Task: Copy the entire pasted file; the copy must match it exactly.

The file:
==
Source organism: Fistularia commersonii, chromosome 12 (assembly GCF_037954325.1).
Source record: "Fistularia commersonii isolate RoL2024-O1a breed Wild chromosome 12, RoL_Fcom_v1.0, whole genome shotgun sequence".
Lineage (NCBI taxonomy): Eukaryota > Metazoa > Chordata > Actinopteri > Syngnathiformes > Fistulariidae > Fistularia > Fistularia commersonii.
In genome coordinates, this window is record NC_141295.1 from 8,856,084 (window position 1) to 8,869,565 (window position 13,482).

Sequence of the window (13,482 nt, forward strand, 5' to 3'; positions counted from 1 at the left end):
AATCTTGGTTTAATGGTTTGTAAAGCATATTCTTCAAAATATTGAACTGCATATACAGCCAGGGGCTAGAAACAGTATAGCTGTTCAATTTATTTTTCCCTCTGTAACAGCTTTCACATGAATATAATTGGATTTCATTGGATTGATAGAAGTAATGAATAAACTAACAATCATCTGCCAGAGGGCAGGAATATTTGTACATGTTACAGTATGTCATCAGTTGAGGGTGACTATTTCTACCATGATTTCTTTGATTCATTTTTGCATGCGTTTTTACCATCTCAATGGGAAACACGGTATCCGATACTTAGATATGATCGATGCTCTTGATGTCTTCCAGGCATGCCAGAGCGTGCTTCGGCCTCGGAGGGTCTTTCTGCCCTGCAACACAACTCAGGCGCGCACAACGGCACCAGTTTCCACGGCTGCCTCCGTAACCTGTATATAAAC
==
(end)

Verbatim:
Source organism: Fistularia commersonii, chromosome 12 (assembly GCF_037954325.1).
Source record: "Fistularia commersonii isolate RoL2024-O1a breed Wild chromosome 12, RoL_Fcom_v1.0, whole genome shotgun sequence".
Lineage (NCBI taxonomy): Eukaryota > Metazoa > Chordata > Actinopteri > Syngnathiformes > Fistulariidae > Fistularia > Fistularia commersonii.
In genome coordinates, this window is record NC_141295.1 from 8,856,084 (window position 1) to 8,869,565 (window position 13,482).

Sequence of the window (13,482 nt, forward strand, 5' to 3'; positions counted from 1 at the left end):
AATCTTGGTTTAATGGTTTGTAAAGCATATTCTTCAAAATATTGAACTGCATATACAGCCAGGGGCTAGAAACAGTATAGCTGTTCAATTTATTTTTCCCTCTGTAACAGCTTTCACATGAATATAATTGGATTTCATTGGATTGATAGAAGTAATGAATAAACTAACAATCATCTGCCAGAGGGCAGGAATATTTGTACATGTTACAGTATGTCATCAGTTGAGGGTGACTATTTCTACCATGATTTCTTTGATTCATTTTTGCATGCGTTTTTACCATCTCAATGGGAAACACGGTATCCGATACTTAGATATGATCGATGCTCTTGATGTCTTCCAGGCATGCCAGAGCGTGCTTCGGCCTCGGAGGGTCTTTCTGCCCTGCAACACAACTCAGGCGCGCACAACGGCACCAGTTTCCACGGCTGCCTCCGTAACCTGTATATAAAC